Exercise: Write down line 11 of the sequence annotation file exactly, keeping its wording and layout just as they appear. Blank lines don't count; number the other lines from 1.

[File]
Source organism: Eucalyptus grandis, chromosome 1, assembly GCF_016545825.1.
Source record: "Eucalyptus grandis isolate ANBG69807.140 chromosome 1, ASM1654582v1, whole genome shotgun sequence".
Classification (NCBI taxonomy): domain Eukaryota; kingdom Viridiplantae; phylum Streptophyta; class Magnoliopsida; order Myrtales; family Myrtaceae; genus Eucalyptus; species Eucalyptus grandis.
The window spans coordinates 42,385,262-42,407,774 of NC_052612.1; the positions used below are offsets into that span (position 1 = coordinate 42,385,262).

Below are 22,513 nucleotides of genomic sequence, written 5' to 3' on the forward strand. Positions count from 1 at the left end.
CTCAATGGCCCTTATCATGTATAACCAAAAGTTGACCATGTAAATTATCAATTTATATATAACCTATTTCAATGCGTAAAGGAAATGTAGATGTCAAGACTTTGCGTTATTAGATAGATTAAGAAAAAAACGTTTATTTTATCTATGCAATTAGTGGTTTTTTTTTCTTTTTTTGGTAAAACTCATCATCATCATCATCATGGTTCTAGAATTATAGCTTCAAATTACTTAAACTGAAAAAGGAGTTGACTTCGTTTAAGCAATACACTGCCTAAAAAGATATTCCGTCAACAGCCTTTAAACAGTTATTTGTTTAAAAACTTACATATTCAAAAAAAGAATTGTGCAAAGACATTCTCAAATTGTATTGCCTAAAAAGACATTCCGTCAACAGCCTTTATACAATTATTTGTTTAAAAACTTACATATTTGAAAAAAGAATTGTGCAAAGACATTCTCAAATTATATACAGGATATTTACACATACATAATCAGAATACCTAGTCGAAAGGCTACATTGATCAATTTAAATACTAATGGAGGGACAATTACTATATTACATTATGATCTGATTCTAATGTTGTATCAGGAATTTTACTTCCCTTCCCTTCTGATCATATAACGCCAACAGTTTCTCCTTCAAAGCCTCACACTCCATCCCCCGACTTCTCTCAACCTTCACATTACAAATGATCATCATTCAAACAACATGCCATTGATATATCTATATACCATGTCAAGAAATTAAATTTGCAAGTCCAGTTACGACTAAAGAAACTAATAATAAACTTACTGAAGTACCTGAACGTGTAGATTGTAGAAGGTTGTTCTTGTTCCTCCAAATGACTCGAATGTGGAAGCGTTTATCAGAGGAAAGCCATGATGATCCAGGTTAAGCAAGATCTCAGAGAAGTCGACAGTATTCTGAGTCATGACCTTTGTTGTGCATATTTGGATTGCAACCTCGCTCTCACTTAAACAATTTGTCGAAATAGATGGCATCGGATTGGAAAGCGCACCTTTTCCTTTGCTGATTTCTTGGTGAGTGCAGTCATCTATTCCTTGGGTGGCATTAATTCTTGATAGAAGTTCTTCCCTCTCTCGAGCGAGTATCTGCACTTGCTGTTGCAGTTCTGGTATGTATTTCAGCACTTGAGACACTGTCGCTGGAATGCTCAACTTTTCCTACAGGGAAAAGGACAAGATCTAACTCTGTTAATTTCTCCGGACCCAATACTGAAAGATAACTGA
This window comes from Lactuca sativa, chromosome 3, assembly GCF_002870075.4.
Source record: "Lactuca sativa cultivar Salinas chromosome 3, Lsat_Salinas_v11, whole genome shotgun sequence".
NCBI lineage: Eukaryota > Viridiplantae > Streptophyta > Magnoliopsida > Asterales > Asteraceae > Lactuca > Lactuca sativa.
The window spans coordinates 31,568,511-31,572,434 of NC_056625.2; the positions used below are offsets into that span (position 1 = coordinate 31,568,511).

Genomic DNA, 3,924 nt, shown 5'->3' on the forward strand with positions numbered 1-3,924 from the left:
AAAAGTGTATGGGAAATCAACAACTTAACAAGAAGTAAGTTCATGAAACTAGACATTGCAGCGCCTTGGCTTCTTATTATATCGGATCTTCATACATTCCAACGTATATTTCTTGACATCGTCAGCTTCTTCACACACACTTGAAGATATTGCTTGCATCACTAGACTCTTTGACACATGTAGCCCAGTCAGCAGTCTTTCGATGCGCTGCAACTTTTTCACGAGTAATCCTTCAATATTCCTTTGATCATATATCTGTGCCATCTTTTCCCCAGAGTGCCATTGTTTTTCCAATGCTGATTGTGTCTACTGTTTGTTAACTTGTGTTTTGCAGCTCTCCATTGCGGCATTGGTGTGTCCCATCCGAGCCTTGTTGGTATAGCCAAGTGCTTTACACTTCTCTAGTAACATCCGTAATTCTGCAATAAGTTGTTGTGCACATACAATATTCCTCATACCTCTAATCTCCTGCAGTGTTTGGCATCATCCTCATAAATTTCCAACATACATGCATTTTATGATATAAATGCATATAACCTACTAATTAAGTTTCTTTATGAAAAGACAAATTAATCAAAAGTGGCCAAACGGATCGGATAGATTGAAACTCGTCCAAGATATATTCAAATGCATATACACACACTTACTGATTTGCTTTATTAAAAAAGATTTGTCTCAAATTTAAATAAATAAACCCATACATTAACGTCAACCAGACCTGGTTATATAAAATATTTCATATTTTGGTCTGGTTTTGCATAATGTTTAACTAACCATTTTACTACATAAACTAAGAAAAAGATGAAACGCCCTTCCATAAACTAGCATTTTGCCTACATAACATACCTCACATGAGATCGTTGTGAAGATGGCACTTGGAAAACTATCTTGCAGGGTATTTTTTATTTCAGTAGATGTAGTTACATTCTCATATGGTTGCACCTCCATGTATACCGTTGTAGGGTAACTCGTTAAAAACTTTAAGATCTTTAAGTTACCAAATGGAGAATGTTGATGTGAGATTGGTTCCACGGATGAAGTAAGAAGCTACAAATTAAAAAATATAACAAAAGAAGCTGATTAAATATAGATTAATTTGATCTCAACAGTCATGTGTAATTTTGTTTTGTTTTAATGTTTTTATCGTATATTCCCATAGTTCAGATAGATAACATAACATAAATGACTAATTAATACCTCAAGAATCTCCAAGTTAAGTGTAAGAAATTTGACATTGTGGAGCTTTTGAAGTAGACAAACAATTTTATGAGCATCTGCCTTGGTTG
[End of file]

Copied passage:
Genomic DNA, 3,924 nt, shown 5'->3' on the forward strand with positions numbered 1-3,924 from the left: